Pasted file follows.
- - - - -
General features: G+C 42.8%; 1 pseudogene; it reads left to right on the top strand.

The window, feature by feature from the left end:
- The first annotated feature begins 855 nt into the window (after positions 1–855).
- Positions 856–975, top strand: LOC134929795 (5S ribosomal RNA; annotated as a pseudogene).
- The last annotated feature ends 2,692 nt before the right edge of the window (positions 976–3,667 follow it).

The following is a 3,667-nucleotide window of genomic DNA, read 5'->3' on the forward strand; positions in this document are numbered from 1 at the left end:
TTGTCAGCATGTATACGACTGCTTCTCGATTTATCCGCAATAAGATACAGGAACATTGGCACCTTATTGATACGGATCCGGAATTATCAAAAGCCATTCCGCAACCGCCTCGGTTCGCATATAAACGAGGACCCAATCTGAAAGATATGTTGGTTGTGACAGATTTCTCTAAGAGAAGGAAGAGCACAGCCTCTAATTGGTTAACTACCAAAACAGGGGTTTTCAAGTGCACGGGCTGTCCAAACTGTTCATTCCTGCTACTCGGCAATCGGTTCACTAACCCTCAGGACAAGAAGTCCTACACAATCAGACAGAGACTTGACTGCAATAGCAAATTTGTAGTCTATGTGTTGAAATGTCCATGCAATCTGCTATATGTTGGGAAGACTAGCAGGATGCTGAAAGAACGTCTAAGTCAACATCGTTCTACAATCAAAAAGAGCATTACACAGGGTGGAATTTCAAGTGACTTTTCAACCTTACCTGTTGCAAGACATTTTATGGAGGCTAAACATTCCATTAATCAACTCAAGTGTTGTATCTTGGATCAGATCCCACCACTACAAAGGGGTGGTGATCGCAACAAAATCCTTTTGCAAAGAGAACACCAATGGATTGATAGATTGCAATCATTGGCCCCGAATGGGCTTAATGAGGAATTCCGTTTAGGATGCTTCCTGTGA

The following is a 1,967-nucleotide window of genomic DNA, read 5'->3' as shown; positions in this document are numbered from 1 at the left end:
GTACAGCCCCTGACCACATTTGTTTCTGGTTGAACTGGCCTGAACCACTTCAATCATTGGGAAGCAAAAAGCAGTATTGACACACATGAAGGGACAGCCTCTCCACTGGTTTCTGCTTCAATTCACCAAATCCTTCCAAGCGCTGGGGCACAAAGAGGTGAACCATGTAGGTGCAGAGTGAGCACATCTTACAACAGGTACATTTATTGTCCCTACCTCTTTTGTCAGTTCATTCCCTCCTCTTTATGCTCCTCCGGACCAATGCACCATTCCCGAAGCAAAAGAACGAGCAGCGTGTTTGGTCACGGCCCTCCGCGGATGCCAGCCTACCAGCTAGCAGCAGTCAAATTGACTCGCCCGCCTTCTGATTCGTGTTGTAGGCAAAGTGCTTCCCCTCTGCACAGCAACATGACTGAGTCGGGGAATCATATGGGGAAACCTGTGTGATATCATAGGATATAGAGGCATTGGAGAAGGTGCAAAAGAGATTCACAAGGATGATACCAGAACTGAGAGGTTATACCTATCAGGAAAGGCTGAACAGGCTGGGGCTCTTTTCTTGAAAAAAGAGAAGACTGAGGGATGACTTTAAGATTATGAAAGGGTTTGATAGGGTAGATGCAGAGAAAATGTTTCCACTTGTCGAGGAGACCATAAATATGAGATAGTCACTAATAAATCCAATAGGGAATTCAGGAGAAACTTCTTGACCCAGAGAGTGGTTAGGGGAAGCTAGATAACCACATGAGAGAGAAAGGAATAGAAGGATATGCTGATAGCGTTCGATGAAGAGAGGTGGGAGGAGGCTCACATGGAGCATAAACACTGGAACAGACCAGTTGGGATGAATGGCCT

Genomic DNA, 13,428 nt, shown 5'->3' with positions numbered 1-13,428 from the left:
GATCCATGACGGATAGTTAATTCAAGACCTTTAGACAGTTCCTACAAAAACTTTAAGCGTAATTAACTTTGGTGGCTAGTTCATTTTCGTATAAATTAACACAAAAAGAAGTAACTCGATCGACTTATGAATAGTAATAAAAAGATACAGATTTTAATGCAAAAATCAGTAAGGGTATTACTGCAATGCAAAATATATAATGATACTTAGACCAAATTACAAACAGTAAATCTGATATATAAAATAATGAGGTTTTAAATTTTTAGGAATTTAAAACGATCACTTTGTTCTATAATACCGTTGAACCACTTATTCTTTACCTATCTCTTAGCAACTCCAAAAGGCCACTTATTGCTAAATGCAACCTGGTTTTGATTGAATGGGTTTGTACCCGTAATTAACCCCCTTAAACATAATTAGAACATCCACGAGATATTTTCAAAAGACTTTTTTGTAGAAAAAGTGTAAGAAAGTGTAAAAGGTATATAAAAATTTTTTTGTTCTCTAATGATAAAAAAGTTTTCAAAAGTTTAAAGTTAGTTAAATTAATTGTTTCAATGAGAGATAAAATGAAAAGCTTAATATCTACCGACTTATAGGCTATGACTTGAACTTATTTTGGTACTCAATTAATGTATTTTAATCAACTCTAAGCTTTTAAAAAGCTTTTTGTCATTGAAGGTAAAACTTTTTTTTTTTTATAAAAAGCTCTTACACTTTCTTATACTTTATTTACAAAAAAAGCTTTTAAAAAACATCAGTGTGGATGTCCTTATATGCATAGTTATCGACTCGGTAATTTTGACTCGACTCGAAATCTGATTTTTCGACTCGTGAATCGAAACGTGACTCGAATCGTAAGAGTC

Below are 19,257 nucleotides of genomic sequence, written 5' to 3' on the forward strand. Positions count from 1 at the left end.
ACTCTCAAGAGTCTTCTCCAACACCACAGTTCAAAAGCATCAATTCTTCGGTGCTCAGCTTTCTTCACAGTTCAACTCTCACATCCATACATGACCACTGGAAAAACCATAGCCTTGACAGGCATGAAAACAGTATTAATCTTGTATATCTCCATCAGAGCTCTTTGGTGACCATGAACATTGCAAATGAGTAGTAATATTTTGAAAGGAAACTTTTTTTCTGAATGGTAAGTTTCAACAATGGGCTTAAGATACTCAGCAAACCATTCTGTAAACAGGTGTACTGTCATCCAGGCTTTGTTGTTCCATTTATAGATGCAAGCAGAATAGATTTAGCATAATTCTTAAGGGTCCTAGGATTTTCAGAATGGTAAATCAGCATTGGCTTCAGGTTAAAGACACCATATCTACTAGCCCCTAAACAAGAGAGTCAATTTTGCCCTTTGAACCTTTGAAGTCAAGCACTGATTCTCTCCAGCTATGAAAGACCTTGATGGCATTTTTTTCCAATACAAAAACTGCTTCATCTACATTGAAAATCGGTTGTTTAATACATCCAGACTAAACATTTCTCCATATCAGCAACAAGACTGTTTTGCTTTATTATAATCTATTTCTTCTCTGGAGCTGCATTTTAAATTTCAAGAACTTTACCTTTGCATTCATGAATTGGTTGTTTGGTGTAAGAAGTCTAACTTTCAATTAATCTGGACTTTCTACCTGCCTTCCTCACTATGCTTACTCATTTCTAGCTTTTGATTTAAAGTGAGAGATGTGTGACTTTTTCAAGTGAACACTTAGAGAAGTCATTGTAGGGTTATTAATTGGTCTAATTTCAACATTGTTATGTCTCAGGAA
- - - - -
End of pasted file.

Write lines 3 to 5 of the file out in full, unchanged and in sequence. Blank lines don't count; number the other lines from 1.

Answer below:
- The first annotated feature begins 855 nt into the window (after positions 1–855).
- Positions 856–975, top strand: LOC134929795 (5S ribosomal RNA; annotated as a pseudogene).
- The last annotated feature ends 2,692 nt before the right edge of the window (positions 976–3,667 follow it).